The Isis Temple in Philae is another temple that was saved from inundation by the reservoir, the Aswan Low Dam in this case. It is a beautiful temple dedicated to the Goddess Isis. Like the Horus Temple in Edfu and the temple of Kom Ombo, the Isis Temple was built in Ptolemaic times. It closely follows the same lay-out. The oldest remains were built by Nectanebo I (380 - 362 BCE). Most of the rest was started by Ptolemaios II Philadelphus (285 - 246 BCE). New parts were added till the reign of Diocletian (CE 284 - 305). Isis was worshiped there as late as 550 CE, when the emperor Justinian closed the temple.
The early Christians transformed the main temple's hypostyle into a chapel, they built some churches, and defaced the old reliefs. Their inscriptions in turn were defaced by the early Muslims.
After landing from your boat trip, you come to the Outer Temple Court, with colonnades along both sides. The entrance to the main temple is through two huge 18 m (59 ft) high pylons. They are decorated with huge reliefs of Ptolemaios XII (Cleopatra's father), smashing his enemies.
In the Great Court is the mammisi (birth house), dedicated to Horus. Each Pharaoh would take part in the mammisi ritual to establish his legitimacy.
The second pylons lead to a 10 column hypostyle hall, and from there into the Inner Sanctuary of Isis, where the gold statue of the Goddess Isis used to stand.
I also visited the Isis Temple at night for a light show. It was very scenic to see the lighted temple at night.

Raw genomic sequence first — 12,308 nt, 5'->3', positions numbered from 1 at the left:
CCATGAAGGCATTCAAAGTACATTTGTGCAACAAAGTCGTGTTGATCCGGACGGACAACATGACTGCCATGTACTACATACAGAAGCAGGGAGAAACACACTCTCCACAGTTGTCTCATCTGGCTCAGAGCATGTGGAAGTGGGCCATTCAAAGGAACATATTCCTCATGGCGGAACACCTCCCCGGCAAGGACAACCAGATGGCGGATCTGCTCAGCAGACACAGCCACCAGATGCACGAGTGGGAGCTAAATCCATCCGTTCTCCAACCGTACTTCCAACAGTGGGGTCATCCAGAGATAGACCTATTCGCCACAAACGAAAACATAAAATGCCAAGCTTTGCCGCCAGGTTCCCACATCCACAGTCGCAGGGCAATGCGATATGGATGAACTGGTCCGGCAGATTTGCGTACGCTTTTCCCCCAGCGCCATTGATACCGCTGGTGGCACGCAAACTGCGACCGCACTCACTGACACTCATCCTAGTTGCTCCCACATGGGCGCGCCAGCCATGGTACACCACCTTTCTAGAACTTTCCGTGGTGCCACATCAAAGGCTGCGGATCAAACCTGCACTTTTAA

Isis Temple of Philae. (684k) Overall view of the Isis Temple, with the first and second pylons. (721k) Close-up of the right part of the first pylon, showing Horus and his mother Isis (left) and the Pharaoh Ptolemaios XII smashing his enemies. (735k) View of the left part of the first pylon, showing Isis (right) and the Pharaoh smashing his enemies. The left part of the pylon was defaced by early Christians, but the right part was mostly intact. (665k) View of the column colonnade of the Outer Temple Court. (747k) Column colonnade in the Outer Temple Court. Notice that each capital is different. (758k) View of the Isis Temple complex from the right side. (497k) The first pylon behind the column colonnade of the Outer Temple Court. (743k) View through the entrance gate of the first pylon towards the second pylon. (968k) Entrance gate in the second pylon. (866k) View of the Isis Temple Complex from the east side, with the Kiosk of Trajan in the foreground left. (609k) The Kiosk of Trajan. (771k) The Kiosk of Trajan. (662k) View of one of the columns. (748k) Capital of one of the columns. (672k) The defaced relief of a Pharaoh. (889k) Hieroglyphics stone with the Horus Sun Disk at the top. (1090k) Relief of the Goddess Isis, nursing her son Horus. (844k) Decorations on one of the columns. (927k) Early Christian decorations. (710k) Early Christian altar. (760k) Inscriptions of early explorers. (587k) Defaced reliefs in the temple. (1168k) Relief of the sacred barge that was used to transport the golden statue of the Goddess Isis to festivities. (651k) Isis Temple at night during the light show. (855k) Isis Temple at night during the light show. (750k) Isis Temple at night during the light show. (841k) Isis Temple at night during the light show. (451k) Isis Temple at night during the light show. (504k) Isis Temple at night during the light show. (535k) Isis Temple at night during the light show. (411k) Isis Temple at night during the light show. (474k) The first pylon at night during the light show. (728k) The second pylon at night during the light show. (1420k) The hypostyle hall at night. (1198k) The Kiosk of Trajan during the light show. (740k) Huge, finely carved relief of the Goddess Isis. (845k) Relief of the God Horus, the son of the Goddess Isis. (855k) Decorations on one of the columns. (894k) Relief of the God Thoth. (807k)